What Will Your Thanksgiving Look Like This Year?

What Will Your Thanksgiving Look Like This Year?

If you celebrate Thanksgiving, what will you be doing this year? How do your plans compare with what you did last year? How do they compare with Thanksgivings before the pandemic in general? Are you looking forward to getting together with family and friends?

Below are excerpts from two Opinion essays that deal with different aspects of the holiday.

First, in “Families Are Reuniting for Their First Post-Vax Thanksgiving. Here’s Some Advice,” Emily Esfahani Smith suggests ways to better interact with others if conflict arises:

The good news is that it’s possible to navigate this year’s unique holiday conflicts gracefully. Doing so requires understanding what’s really driving family tension this year, both political and personal. In many cases, according to psychologists, those classic fights about politics or where to spend Christmas are really about something much deeper, especially in 2021: a yearning for love, connection and, above all, belonging.

Psychologists have been studying belonging for decades. In a seminal paper published in 1995, the social psychologists Roy Baumeister and Mark Leary argued that human beings have a powerful need to belong that largely stems from our evolutionary origins.

People feel a sense of belonging, according to Dr. Baumeister and Dr. Leary, when they have frequent positive interactions with others that are based on mutual care. With true belonging, you are valued for who you are intrinsically, and you value the other person in turn.

During the holidays, the yearning for belonging is supercharged. Jeanne Safer, a psychoanalyst in New York who specializes in family conflict, told me that many of her patients romanticize the holidays. They have a fantasy about what family life should be at this time of year — loving, happy, accepting and warm. When loved ones gather, they desperately want the fantasy to play out, hoping that old childhood wounds and unresolved issues will be healed. “Maybe this time, my parents will understand me. Maybe this time, my in-laws will accept me.” That fantasy is especially potent this year after so much time apart.

The essay ends:

Our loved ones are imperfect; so are we. That means that feelings are going to be hurt this year and that efforts to express love are going to be clumsy, awkward or marred by pride and stubbornness. Though the pandemic has increased tensions within families, it has also created an opening. Now more than ever, people are recognizing the importance of being together — and how precious and fleeting life can be. Keeping these blessings in mind might inspire us to lead with love this holiday season.

Next, in “Five Ways to Exercise Your Thankfulness Muscles,” Tish Harrison Warren writes about how she went from dreading the Thanksgiving ritual of naming something she’s grateful for to loving it. She writes:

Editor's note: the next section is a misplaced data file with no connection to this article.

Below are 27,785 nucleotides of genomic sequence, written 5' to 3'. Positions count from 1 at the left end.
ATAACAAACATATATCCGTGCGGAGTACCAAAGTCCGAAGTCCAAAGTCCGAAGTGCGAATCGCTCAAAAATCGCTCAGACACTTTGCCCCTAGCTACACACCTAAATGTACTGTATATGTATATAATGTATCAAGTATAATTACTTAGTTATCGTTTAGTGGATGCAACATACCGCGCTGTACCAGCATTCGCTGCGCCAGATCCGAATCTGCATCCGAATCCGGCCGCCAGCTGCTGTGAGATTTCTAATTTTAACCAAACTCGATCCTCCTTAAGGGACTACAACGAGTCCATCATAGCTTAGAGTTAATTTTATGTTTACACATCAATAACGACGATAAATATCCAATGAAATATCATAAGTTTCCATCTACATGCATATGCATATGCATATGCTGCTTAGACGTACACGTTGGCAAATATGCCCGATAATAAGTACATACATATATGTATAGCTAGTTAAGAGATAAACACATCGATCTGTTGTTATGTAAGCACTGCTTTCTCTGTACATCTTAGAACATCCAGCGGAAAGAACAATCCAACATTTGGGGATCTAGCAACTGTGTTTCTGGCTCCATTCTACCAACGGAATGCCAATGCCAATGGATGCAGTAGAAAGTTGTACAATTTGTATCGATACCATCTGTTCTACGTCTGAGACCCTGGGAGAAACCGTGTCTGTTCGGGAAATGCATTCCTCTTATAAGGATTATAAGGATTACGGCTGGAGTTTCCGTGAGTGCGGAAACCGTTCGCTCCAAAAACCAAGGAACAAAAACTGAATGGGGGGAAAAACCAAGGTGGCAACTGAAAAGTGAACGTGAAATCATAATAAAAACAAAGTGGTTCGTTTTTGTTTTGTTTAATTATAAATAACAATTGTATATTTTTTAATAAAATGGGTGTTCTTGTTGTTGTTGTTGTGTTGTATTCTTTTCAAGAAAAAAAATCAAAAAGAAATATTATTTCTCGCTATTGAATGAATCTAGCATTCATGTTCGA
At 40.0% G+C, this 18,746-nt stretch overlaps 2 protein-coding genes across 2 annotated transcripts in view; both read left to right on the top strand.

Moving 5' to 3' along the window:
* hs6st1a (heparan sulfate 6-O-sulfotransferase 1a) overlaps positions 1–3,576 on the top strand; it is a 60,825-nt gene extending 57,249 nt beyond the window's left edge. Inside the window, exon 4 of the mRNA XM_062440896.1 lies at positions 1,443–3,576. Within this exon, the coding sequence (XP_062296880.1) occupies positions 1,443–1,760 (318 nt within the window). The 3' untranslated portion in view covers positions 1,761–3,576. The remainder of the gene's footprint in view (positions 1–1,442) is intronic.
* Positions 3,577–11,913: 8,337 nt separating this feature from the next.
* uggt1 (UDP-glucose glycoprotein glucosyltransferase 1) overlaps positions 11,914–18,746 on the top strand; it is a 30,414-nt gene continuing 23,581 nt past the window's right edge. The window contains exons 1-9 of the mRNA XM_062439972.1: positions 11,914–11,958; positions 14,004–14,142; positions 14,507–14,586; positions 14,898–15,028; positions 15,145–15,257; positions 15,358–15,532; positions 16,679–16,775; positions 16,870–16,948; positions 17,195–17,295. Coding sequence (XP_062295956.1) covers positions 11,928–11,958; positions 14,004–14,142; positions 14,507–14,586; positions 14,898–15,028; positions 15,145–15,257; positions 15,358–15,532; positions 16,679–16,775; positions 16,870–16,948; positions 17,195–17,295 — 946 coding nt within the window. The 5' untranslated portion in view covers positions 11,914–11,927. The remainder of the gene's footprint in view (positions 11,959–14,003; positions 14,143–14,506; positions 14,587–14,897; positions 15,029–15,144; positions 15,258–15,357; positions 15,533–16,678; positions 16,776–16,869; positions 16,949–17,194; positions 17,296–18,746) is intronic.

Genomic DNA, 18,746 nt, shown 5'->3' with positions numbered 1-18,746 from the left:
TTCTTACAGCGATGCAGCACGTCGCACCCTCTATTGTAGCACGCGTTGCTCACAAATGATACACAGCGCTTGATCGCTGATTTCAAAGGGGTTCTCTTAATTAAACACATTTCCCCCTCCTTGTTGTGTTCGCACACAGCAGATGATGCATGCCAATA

I’m from a family that doesn’t talk much about feelings. We keep it mostly to jokes, sarcasm and sports. When I was growing up, perhaps the biggest perceived sin was being overly earnest and sincere. So all of us kids were shocked when one Thanksgiving, out of nowhere, my parents announced that we’d begin a new ritual. The 20 to 30 of us gathered for the Thanksgiving meal each had to share something we were grateful for.

Over the years, this practice took on the repetitive qualities all liturgies have. Some people expressed gratitude for their health or friends and family. Every year, my great-uncle gave thanks for being a Democrat, and our friend Art strategically positioned himself directly after him in the circle so he could say that he was grateful “for canceling out his vote,” and everyone laughed. My introverted brother-in-law would tease my parents about the horror of the dreaded “circle of thanks.”

But the dreaded circle became part of why Thanksgiving is my favorite holiday. It is a day that spotlights the need for gratitude.

Students, read both pieces, then tell us:

  • Do you feel a stronger-than-usual “yearning for love, connection and, above all, belonging” this holiday season? Does it seem as if the people in your life are placing greater importance on getting together this holiday season than in years past?

  • To what degree, if at all, are you worried about conversations in which people have opposing views — about politics, vaccines, masks or anything else? If conflict does arise, how would you like to handle it? Why?

  • Do you agree with Ms. Harrison Warren’s idea that we have a cultural need to experience gratitude? What does being grateful mean to you? Is Thanksgiving a good time to put gratitude into practice?

  • If you are asked to share one thing you are grateful for this Thanksgiving, what might you say? Why?

  • Ms. Harrison Warren quotes Kisha James, a member of the Aquinnah Wampanoag tribe in New England, as saying, “Try to divorce your Thanksgiving celebrations from the Thanksgiving mythology,” referring to stories about pilgrims and Indians sitting down together for a “friendly meal.” Why does she give this advice, and what do you think about it? (For more on the subject, you may want to read our Lesson of the Day, The Thanksgiving Myth Gets a Deeper Look This Year, and the related Student Opinion question linked below.)